Indian airlines are getting away with a LOT in the times of the Virus

Aargh. I know I must be sounding like a broken record by now, but I need to continue to reiterate the need to stay off booking any travel at this point in time. Why? Because who knows which post of mine manages to reach a few people who haven’t read our site before and might find the advice useful.

As conventional wisdom goes, when an airline puts tickets on sale, customers assume they have the right permissions in place and everything going to work out on the day of travel. They know that there would be this one reason called weather or natural calamity due to which they may not be able to fly or fly on time, and they are willing to, sometimes, buy travel insurance for it. But this time around, when tickets have been opened for booking from April 15 onwards, and then May 4 onwards, there is no surety of travel but the airlines are selling tickets regardless.

Airlines are treating the order to shut down flights till a certain date as the way of looking at things and go on and open bookings from the day after, as it helps their topline to get cash in from the customers. The government should blanket ask the airlines to stop planning for resumption of operations until further notice, but instead, they are just looking the other way.

Yesterday, when we and many other publications reported that Air India had opened tickets for sale for international flights from June 1, 2020, onwards, we were sent a tweet by the Minister for Civil Aviation which came out about the same time and was included in our previous article. It said,

I think the time for clarifications has long gone past. While after seeing this tweet, which perhaps was a soft order to Air India to stand down with bookings, for now, other airlines are not looking at this of any legal value and continue to sell tickets from May 4, 2020, onwards, that too with ZERO indication that if these tickets will be cancelled there will be no refunds and only credit shells. Everyone continues to offer tickets on sale from May 4 onwards. Here are just two examples.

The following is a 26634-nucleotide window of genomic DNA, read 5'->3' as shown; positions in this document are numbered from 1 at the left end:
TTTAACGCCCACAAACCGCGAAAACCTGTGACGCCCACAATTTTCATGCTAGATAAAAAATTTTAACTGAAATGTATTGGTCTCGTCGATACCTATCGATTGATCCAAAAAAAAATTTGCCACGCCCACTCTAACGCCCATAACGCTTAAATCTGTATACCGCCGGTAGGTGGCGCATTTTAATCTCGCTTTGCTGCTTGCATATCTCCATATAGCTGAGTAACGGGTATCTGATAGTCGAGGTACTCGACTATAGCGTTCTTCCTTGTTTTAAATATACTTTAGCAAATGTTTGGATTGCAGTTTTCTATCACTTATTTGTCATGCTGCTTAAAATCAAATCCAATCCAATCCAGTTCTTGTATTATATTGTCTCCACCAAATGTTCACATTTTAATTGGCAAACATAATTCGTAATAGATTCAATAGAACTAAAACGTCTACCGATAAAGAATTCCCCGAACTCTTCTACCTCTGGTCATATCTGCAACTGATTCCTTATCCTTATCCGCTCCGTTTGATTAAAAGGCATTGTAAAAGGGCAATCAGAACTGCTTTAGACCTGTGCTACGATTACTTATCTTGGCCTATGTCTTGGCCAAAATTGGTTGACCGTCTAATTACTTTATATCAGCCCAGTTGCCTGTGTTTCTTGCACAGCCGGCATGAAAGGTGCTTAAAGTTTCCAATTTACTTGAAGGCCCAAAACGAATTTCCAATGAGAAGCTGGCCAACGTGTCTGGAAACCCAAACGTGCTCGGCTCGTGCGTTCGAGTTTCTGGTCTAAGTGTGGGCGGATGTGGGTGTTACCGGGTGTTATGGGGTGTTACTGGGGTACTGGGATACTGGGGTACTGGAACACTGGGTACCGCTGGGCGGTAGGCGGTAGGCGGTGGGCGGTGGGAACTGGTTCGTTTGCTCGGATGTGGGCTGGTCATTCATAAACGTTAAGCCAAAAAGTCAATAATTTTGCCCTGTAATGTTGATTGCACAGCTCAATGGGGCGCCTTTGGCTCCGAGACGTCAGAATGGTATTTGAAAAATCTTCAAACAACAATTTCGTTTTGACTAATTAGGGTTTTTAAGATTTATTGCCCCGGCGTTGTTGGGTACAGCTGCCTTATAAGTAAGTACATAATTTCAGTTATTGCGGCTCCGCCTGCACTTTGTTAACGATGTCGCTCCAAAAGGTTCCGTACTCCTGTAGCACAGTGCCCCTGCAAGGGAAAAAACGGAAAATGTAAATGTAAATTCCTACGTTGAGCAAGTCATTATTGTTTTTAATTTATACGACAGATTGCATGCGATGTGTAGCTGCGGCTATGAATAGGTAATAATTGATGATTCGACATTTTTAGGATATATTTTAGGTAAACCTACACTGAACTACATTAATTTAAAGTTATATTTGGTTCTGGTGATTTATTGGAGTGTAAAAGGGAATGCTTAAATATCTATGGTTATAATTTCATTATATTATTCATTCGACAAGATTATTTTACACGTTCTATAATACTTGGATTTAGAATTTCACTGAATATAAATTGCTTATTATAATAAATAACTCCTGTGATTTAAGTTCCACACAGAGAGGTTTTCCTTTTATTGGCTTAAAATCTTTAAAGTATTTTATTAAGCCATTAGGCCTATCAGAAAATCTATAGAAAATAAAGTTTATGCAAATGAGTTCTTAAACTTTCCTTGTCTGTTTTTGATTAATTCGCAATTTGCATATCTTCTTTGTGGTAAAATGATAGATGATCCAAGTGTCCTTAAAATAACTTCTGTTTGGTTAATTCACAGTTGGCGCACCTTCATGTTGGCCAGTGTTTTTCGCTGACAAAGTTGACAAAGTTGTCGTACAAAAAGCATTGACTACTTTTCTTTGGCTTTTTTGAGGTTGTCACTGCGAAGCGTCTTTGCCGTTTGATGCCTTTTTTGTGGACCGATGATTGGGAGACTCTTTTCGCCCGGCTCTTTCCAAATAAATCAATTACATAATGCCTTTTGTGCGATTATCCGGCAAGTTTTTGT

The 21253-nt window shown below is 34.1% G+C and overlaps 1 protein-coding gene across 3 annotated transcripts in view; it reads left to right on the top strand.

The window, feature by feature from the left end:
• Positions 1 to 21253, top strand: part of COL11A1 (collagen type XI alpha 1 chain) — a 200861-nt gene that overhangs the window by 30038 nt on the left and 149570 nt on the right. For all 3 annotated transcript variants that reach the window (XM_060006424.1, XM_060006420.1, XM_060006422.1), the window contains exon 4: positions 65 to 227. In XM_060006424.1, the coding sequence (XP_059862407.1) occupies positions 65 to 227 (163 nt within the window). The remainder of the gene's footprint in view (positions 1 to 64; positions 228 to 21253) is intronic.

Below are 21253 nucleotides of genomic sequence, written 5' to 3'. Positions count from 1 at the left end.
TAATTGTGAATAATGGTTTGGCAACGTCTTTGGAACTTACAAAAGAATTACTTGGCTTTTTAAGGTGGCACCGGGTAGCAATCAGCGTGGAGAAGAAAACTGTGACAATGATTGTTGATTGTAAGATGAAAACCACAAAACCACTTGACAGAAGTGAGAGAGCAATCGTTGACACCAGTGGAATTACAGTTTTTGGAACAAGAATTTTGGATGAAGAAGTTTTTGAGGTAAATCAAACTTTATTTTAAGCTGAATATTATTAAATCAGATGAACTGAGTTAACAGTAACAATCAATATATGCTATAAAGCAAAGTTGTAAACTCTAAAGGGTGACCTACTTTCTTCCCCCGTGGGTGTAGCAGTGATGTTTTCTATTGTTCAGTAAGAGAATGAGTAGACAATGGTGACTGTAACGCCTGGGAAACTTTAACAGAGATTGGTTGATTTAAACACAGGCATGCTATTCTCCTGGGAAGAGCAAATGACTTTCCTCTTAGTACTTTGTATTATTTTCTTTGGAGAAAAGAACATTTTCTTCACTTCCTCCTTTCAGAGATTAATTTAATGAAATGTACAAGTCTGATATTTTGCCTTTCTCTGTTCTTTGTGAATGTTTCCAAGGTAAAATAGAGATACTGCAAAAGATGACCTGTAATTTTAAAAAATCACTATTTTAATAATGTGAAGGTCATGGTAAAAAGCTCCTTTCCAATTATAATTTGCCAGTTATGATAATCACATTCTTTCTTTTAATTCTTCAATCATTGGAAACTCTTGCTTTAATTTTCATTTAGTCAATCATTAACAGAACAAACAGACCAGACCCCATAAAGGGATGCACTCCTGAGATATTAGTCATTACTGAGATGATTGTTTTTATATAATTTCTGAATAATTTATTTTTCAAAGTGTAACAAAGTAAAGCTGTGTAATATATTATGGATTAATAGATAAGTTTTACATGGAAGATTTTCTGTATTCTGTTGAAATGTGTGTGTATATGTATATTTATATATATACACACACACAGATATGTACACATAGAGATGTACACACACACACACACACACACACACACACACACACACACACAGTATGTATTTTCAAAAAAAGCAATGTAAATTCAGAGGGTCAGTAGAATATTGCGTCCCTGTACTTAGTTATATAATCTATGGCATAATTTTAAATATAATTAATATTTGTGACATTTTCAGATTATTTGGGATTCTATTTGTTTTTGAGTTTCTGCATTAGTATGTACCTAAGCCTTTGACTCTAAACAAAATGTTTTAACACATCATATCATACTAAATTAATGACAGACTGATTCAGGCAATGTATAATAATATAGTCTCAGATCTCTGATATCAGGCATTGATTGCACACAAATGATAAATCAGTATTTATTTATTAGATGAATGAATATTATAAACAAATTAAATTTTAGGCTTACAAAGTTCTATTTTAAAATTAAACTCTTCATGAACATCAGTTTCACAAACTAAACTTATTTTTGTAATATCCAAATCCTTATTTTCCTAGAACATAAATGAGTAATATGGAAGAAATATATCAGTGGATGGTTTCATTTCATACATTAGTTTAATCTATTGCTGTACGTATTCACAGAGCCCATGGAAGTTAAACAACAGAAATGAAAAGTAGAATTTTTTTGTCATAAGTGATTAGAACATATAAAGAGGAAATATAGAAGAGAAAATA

Now, the problem is that this can easily be solved without a clarification and a clear order from the Government that no air tickets be sold till there is a firm plan for the return of air travel. (Update: this order was subsequently issued) I mean this is perhaps going to mean 6 customers more or 6 less on a flight, right? This could be six days away or six months away, but no one is saying yet. If the opening of the airlines gets postponed, the airlines will again keep the money in a shell and not even make a full refund. And to think of it, credit shells are a choice of the customer, not an option for the airline, legally, to put money in a shell for the customer. Have a look at the Civil Aviation Regulations, which states,

The option of holding the refund amount in credit shell by the airlines shall be the prerogative of the passenger and not a default practice of the airline”

I mean, once is a mistake, twice is a decision, third time around, any more than that has no chance of being forgiven. Is that not what they say? Why do we trust them again then?

Not just that, the aviation bureaucracy in India is also playing hoodwinking with everyone. They issued an order to airline to refund all the tickets that were issued during the lockdown period for travel during the lockdown itself, fully and within three weeks.